Updated: Aug 1, 2021
On November 1st, Platforms for Dialogue (P4D) in Bangladesh joined forces with 63 partner Civil Society Organisations (CSOs) and 63 Multi-Actor Partnership (MAP) groups across 21 districts to celebrate National Youth Day. Together, they hosted rallies, quizzes, and discussions to share information on social accountability tools and to demonstrate how important youth contribution is in helping communities gain access to public services and learn about their rights. The celebration especially focused on encouraging youth to help marginalised communities access justice and government services to foster inclusive participation at the local level. The festive day brought youth together to share stories of how their communities have already been impacted by social accountability tools and to teach others how to start using them to improve government accountability in their own communities.
The lack of access to government services stems partially from the lack of information and poor understanding of available public services. By educating the youth in their communities, we can empower them to take ownership of the changes they want to see. After a workshop on the Grievance Redress System (GRS), one youth stated, “I didn’t know about GRS. This is a totally new thing for me. Now, I know how to raise any grievances through the online system.” During the day’s celebrations, youth were also encouraged to use emergency numbers like Stop Child Marriage, Stop Domestic Violence, and the Anti-Corruption hotline to keep community members safe and prevent crime. They also learned how they could become more involved in community work with our local partner CSOs through community events and Social Action Projects (SAPs).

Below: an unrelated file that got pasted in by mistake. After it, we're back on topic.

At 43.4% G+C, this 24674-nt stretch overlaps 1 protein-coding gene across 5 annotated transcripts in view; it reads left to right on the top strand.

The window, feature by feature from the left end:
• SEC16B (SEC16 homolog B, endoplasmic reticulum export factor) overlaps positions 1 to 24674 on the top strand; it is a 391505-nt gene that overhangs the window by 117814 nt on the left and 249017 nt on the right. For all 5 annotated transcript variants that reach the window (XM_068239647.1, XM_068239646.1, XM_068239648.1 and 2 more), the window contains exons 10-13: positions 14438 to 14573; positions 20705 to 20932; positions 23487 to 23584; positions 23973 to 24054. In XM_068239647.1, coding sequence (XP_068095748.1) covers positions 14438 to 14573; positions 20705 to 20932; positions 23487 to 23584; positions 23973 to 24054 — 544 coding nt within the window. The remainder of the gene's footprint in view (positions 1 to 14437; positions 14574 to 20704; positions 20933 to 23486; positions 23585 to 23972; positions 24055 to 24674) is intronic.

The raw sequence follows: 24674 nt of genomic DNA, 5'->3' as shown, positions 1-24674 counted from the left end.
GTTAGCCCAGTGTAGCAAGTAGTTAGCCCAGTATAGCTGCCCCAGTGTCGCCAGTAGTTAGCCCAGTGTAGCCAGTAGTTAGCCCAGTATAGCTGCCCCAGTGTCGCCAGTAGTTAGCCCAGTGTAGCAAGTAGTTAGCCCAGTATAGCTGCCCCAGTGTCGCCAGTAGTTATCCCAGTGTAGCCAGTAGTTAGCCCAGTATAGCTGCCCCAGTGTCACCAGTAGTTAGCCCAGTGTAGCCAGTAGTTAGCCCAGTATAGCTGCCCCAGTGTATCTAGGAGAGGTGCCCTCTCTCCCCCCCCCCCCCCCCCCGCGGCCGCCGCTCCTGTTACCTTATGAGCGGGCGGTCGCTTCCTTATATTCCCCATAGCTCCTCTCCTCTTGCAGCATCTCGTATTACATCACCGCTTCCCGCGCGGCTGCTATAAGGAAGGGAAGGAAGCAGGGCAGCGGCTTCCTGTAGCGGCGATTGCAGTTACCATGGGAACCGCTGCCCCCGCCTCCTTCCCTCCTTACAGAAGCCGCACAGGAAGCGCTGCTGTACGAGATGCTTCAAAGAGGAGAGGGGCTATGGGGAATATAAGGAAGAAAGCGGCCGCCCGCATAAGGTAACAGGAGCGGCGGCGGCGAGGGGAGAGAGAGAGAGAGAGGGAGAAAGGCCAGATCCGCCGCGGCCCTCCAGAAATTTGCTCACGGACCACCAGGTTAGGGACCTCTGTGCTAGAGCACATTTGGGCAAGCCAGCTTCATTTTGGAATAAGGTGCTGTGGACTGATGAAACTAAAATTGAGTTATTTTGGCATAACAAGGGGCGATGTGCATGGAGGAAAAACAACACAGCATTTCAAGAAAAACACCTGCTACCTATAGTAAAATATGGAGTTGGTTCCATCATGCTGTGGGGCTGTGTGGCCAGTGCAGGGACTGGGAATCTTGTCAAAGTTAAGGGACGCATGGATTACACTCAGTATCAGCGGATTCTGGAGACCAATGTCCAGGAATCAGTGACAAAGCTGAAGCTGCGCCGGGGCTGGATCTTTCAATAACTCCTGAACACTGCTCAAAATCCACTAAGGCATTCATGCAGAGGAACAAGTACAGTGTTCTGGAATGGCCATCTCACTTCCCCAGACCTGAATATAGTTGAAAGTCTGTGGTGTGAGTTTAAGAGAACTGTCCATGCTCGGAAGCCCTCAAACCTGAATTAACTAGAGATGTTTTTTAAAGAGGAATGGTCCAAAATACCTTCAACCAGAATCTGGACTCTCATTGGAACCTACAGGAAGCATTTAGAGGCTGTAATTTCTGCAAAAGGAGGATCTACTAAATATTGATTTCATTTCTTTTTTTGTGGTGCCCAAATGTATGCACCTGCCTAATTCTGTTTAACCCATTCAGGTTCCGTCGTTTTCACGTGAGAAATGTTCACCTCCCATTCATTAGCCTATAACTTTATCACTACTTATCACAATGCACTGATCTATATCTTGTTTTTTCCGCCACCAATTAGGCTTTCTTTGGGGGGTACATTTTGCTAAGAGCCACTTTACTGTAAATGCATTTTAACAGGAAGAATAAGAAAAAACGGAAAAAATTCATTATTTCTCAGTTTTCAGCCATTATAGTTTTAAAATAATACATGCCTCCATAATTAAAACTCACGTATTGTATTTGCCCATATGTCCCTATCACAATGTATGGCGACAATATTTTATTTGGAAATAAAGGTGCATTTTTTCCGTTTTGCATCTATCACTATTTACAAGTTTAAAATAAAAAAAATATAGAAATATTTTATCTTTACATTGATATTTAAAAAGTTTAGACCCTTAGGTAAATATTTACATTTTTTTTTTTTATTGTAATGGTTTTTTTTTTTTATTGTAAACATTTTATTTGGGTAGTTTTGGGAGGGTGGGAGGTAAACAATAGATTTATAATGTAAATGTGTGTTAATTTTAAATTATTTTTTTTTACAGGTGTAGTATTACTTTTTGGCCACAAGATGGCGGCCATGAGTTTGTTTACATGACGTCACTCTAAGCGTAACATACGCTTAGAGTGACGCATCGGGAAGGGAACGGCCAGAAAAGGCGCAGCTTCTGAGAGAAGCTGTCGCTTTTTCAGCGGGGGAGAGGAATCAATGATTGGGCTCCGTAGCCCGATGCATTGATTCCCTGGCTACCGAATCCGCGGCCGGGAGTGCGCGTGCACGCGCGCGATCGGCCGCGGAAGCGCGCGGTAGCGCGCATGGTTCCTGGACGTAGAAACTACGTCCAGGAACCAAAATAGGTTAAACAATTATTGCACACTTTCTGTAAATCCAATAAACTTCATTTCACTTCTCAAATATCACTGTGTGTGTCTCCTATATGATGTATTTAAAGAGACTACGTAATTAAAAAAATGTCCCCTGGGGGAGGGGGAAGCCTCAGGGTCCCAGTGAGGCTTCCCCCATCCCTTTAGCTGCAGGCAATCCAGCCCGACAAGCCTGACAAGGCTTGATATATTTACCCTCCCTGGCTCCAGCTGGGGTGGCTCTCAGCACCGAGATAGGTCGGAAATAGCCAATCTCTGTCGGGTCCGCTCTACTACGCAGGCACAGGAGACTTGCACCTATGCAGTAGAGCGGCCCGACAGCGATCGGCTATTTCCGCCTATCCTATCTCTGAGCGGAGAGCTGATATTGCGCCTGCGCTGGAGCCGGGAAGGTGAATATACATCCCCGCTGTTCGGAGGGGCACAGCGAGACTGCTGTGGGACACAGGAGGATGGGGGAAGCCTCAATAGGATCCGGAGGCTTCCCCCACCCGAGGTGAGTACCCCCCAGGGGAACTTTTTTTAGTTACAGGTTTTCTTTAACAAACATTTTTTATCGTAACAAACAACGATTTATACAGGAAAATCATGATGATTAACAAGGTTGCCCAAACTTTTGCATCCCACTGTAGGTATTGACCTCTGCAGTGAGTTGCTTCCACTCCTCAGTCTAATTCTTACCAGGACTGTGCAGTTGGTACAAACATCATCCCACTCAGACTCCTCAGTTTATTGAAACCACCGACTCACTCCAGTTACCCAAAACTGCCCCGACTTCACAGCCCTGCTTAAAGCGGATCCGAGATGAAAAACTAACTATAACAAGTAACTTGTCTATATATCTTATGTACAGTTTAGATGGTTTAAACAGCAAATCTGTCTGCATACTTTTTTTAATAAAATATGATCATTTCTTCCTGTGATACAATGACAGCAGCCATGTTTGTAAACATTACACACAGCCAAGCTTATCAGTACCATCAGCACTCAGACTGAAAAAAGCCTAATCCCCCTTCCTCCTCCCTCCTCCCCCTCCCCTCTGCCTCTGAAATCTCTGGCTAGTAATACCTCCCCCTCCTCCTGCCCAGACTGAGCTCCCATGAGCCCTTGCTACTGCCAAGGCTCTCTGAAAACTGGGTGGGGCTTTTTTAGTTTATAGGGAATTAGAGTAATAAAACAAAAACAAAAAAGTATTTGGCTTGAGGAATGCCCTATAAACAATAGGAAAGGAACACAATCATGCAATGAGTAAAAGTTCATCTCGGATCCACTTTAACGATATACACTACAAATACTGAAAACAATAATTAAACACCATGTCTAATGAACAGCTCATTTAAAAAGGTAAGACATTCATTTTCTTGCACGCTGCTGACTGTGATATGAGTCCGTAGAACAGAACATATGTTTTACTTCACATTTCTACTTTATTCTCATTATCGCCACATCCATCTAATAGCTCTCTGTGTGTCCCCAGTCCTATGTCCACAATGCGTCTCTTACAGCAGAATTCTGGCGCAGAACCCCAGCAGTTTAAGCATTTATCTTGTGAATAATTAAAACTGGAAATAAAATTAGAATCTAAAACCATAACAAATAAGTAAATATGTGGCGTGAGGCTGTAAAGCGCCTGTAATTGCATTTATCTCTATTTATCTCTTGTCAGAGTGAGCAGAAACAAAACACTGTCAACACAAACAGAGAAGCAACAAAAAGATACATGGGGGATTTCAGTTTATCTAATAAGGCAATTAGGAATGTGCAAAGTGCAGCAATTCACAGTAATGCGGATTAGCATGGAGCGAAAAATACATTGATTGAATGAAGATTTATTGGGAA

One girl expressed that the discussion forums helped inform her about how she could start her own business. “We heard about some essential policy tools like the Citizen’s Charter. I want to be an entrepreneur, so this information will help me in the future to easily get a trade license,” she stated in an interview. Another young woman spoke about the justice system saying, “I received some information about the village court system. This will help me personally and my community get proper access to justice within a short time frame and at a low cost.”
Altogether, over 7,200 youth participants joined events in 21 districts. The large turnout is a promising sign that the youth will not just be more aware of social accountability tools, but that they will be more proactive when participating in local government. Thanks to our 63 partners CSOs and MAP groups who organised the event, education on social accountability tools in reaching the youth in P4D’s project districts.